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Come to Call Sinners


It is not enough . . . to say that a growing sense of sin means a growing love of God and therefore a growing joy in God.  

123 We must say also that it means a growing closeness to God and therefore the recapturing of a primal innocence, with the special wisdom, strength, trust, and joy which that innocence carries with it.  And so it becomes quite clear what we must do if we wish to imitate Mary in her twofold richness of life.

First, we must ponder these things in our hearts: to try to understand more deeply what God does to share in and cure man's sorrows and sins, and what we, for our part, have done so differently; and so to find true creative sorrow and the love and the wisdom that spring from it.

But then, secondly, we must begin to say, "Behold the handmaid of the Lord": and this is something we can say no matter what history of accumulated evil may lie behind, provided only that now we begin to know and acknowledge our nothingness and helplessness, and destroy all the self-fashioned and self-imposed masks we have presented to ourselves and to the world, and stand naked under the creative and recreative hand of God.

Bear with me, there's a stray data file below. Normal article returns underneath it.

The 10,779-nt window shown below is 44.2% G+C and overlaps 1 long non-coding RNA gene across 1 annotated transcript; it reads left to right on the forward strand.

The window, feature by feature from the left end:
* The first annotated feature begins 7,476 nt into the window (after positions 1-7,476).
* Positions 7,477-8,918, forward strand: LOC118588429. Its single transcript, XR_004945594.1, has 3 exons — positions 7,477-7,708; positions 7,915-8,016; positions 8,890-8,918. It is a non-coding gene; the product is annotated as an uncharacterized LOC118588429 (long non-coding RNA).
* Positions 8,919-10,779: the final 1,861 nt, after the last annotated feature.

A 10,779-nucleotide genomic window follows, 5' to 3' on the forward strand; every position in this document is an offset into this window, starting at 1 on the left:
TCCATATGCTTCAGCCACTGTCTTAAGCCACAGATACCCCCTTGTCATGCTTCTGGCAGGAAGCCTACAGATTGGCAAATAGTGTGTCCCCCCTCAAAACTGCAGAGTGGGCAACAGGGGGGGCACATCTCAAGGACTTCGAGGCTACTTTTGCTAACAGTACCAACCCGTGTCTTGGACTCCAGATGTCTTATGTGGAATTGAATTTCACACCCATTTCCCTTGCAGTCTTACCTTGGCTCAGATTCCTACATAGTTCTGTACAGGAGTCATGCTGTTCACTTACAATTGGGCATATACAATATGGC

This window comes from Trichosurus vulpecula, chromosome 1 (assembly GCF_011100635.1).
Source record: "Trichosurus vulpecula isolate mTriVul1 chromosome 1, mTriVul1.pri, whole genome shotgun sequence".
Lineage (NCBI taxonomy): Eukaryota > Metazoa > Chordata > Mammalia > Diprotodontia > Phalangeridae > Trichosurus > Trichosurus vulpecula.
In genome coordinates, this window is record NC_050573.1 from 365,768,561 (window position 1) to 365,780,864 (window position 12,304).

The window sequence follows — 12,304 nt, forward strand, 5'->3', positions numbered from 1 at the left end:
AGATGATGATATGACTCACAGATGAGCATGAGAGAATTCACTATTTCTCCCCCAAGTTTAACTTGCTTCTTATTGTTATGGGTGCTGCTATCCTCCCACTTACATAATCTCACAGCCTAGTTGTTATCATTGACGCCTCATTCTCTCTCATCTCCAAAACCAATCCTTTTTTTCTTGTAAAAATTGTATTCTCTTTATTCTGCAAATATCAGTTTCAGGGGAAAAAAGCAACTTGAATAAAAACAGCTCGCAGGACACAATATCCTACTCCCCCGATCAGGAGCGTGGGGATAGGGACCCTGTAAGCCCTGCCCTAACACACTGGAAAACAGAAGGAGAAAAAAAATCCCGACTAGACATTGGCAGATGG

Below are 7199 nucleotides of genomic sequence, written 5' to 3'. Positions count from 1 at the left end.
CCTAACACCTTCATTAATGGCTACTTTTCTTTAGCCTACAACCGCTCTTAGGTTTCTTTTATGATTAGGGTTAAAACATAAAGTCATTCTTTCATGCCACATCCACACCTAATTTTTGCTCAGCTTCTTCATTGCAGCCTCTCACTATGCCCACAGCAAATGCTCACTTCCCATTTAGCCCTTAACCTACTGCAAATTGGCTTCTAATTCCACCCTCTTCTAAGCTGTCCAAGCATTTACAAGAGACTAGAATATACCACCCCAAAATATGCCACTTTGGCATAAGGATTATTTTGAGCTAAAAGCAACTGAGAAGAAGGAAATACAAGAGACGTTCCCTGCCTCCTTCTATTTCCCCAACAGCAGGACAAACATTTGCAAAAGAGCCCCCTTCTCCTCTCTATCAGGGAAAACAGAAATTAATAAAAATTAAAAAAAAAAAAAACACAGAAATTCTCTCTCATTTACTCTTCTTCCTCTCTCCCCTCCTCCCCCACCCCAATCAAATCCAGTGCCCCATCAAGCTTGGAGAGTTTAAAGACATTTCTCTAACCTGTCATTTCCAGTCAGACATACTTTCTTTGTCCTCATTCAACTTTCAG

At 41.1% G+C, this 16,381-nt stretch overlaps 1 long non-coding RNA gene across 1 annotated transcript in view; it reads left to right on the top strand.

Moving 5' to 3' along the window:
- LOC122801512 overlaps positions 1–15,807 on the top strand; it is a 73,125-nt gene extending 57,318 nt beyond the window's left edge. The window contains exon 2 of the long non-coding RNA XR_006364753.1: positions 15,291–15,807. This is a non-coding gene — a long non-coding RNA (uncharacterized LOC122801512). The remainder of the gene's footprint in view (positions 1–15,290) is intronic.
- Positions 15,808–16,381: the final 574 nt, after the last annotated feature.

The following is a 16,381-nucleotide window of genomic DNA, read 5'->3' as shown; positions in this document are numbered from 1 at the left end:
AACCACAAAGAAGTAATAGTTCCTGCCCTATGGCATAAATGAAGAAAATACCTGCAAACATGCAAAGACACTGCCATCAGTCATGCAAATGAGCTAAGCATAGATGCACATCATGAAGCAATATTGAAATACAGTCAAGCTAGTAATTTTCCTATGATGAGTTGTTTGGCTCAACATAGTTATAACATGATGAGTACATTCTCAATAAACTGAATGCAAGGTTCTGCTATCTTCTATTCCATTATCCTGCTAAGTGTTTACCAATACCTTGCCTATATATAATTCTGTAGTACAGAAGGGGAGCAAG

Be it done unto me: done from the very beginning, for there is nothing here but the negation of light and life; nothing therefore that can give any direction, have any rights, form any pattern; no power, no entity, no I, but only the dark chaos of a nothingness out of which God, but only God, can create a real man.  Belt done unto me.  Mary shows us how to let love conquer fear then, in order that now, at long last, there may be an I, and all the old falsehoods and fictions of pride and vanity may be swept away.  And so the new I is indeed something new, newborn, a beginning of life.  



vannFather Gerald Vann, O.P. "Come to Call Sinners." from Mary's Answer for Our Troubled Times (Manchester, NH: Sophia Institute Press, 2001).

Reprinted with permission of Sophia Institute Press.

The Author

vann vann1 Father Gerald Vann, O.P. (1924-1963) was a British Roman Catholic theologian and philosopher. He joined the Dominican Order in 1923 and was ordained a priest in 1929. Vann obtained a doctorate in Sacred Theology from the Collegio Angelico, the future Pontifical University of Saint Thomas Aquinas, Angelicum in Rome in 1931. His books include works on just war theory and St. Thomas Aquinas. Among his many books, he is the author of The Pain of Christ and the Sorrow of God, Mary's Answer for Our Troubled Times, and The Devil and How to Resist Him.

Copyright © 2001 Sophia Institute Press
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